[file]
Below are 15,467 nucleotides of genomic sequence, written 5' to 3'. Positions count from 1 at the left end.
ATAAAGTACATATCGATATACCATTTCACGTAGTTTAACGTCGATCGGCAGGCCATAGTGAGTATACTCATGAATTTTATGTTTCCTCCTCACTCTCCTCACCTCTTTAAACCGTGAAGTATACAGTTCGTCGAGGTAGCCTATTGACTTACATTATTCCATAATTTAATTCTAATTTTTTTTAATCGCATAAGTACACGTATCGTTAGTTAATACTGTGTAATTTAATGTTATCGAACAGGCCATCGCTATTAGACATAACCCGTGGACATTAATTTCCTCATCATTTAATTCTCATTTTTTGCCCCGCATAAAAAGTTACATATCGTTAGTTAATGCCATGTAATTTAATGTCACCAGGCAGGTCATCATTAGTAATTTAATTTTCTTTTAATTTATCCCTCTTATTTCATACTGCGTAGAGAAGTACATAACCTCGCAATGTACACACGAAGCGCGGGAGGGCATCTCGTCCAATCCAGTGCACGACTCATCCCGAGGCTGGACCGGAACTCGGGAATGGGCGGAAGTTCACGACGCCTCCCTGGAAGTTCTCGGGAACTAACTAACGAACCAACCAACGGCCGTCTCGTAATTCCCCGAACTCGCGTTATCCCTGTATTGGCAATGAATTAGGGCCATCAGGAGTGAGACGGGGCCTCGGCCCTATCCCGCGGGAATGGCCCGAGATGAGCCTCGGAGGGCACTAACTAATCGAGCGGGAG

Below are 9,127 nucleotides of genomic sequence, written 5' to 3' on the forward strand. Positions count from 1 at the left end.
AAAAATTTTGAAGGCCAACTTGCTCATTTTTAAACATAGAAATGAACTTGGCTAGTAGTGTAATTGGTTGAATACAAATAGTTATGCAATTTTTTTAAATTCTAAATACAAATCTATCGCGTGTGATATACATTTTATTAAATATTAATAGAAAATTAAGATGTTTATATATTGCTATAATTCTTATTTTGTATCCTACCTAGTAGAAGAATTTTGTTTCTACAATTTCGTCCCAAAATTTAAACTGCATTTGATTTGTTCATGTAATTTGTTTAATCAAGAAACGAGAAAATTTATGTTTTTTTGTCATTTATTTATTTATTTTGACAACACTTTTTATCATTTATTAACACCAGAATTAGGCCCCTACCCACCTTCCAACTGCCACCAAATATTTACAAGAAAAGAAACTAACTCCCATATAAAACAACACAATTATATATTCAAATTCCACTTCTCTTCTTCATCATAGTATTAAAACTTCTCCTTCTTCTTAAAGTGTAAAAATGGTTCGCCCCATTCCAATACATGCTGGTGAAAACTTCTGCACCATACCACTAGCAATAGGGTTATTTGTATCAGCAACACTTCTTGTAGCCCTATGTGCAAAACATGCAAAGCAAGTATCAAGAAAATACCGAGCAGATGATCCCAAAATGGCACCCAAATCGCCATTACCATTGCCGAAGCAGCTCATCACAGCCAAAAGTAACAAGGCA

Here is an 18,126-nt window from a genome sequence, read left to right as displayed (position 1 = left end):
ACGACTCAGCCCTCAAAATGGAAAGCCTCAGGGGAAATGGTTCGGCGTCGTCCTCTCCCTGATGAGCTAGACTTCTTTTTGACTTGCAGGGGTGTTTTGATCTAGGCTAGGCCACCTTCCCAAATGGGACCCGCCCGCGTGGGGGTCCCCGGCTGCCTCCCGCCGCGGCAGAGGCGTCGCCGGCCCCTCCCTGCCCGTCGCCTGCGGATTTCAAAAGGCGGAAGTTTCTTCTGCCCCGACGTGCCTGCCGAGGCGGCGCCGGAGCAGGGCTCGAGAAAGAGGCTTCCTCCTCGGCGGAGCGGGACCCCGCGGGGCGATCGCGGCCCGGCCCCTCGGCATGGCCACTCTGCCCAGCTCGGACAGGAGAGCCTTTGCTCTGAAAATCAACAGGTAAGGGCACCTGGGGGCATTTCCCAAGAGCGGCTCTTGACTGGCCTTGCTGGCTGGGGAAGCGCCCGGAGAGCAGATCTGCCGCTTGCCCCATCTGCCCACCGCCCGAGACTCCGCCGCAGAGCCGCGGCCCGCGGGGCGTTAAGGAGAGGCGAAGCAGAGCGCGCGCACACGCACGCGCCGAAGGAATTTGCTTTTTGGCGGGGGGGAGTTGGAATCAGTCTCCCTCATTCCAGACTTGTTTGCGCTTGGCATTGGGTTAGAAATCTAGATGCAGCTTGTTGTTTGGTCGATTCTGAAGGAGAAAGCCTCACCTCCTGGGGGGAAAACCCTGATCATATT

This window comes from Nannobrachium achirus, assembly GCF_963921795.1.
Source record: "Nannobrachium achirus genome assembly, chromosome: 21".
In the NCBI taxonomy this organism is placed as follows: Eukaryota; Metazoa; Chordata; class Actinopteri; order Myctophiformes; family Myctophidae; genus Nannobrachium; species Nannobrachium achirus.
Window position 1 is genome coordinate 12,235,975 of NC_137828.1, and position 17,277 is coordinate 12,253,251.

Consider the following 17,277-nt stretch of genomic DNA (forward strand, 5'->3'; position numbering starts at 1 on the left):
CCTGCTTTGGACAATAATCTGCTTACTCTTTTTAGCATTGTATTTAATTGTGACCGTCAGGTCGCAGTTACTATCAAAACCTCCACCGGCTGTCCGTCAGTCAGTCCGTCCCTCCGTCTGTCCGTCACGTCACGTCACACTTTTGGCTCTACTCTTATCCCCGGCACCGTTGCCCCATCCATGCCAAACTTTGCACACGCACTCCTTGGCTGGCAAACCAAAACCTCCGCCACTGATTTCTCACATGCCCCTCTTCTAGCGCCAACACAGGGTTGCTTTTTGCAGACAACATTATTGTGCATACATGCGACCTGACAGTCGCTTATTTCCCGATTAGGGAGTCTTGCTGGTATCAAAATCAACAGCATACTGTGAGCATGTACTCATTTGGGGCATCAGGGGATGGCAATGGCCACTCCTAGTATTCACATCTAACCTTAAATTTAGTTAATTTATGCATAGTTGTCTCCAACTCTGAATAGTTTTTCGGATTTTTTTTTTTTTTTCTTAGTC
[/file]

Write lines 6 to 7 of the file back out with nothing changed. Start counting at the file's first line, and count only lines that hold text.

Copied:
ACGACTCAGCCCTCAAAATGGAAAGCCTCAGGGGAAATGGTTCGGCGTCGTCCTCTCCCTGATGAGCTAGACTTCTTTTTGACTTGCAGGGGTGTTTTGATCTAGGCTAGGCCACCTTCCCAAATGGGACCCGCCCGCGTGGGGGTCCCCGGCTGCCTCCCGCCGCGGCAGAGGCGTCGCCGGCCCCTCCCTGCCCGTCGCCTGCGGATTTCAAAAGGCGGAAGTTTCTTCTGCCCCGACGTGCCTGCCGAGGCGGCGCCGGAGCAGGGCTCGAGAAAGAGGCTTCCTCCTCGGCGGAGCGGGACCCCGCGGGGCGATCGCGGCCCGGCCCCTCGGCATGGCCACTCTGCCCAGCTCGGACAGGAGAGCCTTTGCTCTGAAAATCAACAGGTAAGGGCACCTGGGGGCATTTCCCAAGAGCGGCTCTTGACTGGCCTTGCTGGCTGGGGAAGCGCCCGGAGAGCAGATCTGCCGCTTGCCCCATCTGCCCACCGCCCGAGACTCCGCCGCAGAGCCGCGGCCCGCGGGGCGTTAAGGAGAGGCGAAGCAGAGCGCGCGCACACGCACGCGCCGAAGGAATTTGCTTTTTGGCGGGGGGGAGTTGGAATCAGTCTCCCTCATTCCAGACTTGTTTGCGCTTGGCATTGGGTTAGAAATCTAGATGCAGCTTGTTGTTTGGTCGATTCTGAAGGAGAAAGCCTCACCTCCTGGGGGGAAAACCCTGATCATATT

This window comes from Nannobrachium achirus, assembly GCF_963921795.1.